YOUNGSTOWN, Ohio (WKBN) – Last year, author Sean Posey released his first book called “Lost Youngstown” about everything that used to be before big steel left town. Now, Posey has a new book, detailing all the old theaters that once called the area home.
For instance, years ago, Deyor Center for the Performing Arts was known as the Warner Theater — as you can read in Posey’s book “Historic Theaters of Youngstown and the Mahoning Valley.”
Posey recently met with WKBN’s Stan Boney at the Deyor to talk about the book that will be available on Aug. 21:
Sean Posey: “What I found to be amazing was I found at least 70-plus theaters that existed one time or another downtown, including the early nickelodeans. And it’s suspected there were more than that, when you take a look at the whole city — probably more than 75 at one time or another, just in Youngstown.”
Stan Boney: Talk about ones that most people have heard, and maybe something people haven’t heard of that’s obscure.
Sean Posey: “Probably the ones that most people are going to be aware of are what they called the big four theaters downtown: the Warner, the Palace, the Paramount and the State. Those were the biggest, the nicest — most people were familiar with those. But there are some that are long gone, like the Regent Theater which was a small, nickelodean-type theater on East Federal Street that started off showing cowboy movies and eventually became a theater that was more or less geared toward African Americans during a time of segregation during the 1940s.”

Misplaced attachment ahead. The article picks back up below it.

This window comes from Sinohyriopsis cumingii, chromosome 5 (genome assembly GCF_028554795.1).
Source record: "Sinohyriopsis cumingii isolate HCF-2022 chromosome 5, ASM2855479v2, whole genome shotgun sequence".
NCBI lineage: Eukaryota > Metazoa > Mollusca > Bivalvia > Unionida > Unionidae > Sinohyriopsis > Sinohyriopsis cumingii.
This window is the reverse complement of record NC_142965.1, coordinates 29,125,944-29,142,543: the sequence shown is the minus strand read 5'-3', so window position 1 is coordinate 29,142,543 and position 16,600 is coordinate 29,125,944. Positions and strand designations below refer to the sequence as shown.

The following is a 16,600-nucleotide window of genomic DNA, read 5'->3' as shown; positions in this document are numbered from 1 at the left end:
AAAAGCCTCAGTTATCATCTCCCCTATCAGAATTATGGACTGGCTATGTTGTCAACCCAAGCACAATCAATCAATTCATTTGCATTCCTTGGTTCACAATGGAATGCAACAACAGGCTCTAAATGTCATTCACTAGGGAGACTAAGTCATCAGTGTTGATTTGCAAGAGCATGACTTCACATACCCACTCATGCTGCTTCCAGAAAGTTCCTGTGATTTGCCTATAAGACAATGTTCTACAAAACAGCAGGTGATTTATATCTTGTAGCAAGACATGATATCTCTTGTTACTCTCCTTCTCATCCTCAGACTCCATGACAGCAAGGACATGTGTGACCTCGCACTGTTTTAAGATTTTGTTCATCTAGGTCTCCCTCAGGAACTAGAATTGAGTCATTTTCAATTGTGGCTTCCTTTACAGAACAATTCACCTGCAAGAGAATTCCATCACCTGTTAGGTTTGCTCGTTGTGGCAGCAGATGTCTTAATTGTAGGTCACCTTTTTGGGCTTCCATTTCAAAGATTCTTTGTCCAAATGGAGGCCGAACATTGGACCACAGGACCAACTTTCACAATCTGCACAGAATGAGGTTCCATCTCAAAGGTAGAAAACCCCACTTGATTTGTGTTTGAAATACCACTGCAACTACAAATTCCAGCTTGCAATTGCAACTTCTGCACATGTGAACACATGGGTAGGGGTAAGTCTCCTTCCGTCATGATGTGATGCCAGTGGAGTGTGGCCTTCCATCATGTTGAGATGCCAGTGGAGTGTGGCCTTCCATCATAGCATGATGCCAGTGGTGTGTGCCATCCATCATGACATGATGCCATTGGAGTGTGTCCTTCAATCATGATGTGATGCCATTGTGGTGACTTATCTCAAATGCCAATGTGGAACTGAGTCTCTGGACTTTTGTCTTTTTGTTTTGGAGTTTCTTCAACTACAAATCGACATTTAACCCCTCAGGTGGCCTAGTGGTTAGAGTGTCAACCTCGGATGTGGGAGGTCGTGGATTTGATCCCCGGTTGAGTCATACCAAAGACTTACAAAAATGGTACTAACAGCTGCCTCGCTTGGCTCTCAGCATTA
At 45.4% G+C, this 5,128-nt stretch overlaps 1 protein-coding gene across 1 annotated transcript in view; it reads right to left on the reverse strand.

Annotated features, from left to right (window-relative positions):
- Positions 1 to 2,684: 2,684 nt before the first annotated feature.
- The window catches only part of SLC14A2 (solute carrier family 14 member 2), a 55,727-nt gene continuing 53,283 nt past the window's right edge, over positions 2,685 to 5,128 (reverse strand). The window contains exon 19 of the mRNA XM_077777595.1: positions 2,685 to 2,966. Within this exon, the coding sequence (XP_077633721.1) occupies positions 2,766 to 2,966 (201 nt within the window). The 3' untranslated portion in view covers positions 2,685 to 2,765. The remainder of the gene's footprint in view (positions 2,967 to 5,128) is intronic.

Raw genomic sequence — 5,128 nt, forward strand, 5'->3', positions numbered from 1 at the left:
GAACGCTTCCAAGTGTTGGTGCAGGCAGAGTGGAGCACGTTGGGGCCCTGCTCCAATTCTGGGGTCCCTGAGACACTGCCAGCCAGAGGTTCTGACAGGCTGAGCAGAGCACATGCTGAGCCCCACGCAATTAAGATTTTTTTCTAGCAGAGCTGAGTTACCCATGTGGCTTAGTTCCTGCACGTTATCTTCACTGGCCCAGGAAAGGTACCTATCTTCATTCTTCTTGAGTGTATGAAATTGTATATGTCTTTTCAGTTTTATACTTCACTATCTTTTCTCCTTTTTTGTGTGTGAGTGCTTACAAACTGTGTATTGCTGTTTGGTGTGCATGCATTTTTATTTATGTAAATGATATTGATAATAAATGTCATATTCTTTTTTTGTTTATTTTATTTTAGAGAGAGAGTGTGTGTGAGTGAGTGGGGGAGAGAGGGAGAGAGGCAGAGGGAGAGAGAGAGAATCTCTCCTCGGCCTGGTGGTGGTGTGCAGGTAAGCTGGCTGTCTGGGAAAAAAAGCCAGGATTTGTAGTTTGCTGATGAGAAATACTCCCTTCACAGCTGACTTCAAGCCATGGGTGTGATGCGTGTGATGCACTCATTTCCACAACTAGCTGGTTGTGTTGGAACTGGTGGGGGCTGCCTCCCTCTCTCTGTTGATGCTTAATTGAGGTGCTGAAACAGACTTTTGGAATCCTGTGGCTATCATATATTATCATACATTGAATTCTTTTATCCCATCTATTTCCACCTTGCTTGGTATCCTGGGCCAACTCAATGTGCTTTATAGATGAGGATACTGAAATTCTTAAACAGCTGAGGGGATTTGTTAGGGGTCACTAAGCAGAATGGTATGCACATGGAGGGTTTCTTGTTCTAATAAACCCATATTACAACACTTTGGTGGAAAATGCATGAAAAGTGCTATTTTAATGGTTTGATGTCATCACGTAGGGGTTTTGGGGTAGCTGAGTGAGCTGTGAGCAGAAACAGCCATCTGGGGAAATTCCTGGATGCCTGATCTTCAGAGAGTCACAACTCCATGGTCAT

Stan Boney: Now, you don’t just focus on downtown Youngstown. You go to all the communities in the area, correct?
Sean Posey: “Right. I tried to include every community in the Valley that I could find that had a photograph. So there’s the Robbins Theater in Warren, the Palace Theater in Hubbard, the Ritz Theater in Struthers. I even had a couple theaters in Campbell — I was surprised to find out that Campbell, Ohio, actually had several theaters at one time.”
Stan Boney: Now I’m sure there was a lot going into it that you already knew. What didn’t you know after you did the research and went, ‘Oh wow I didn’t know that?’
Sean Posey: “I was surprised at just how important theaters were. Theaters started out being mostly just in downtown areas, then they spread out into neighborhoods. And almost every side of Youngstown, for example, had a neighborhood theater. People could just walk to the neighborhood theater.”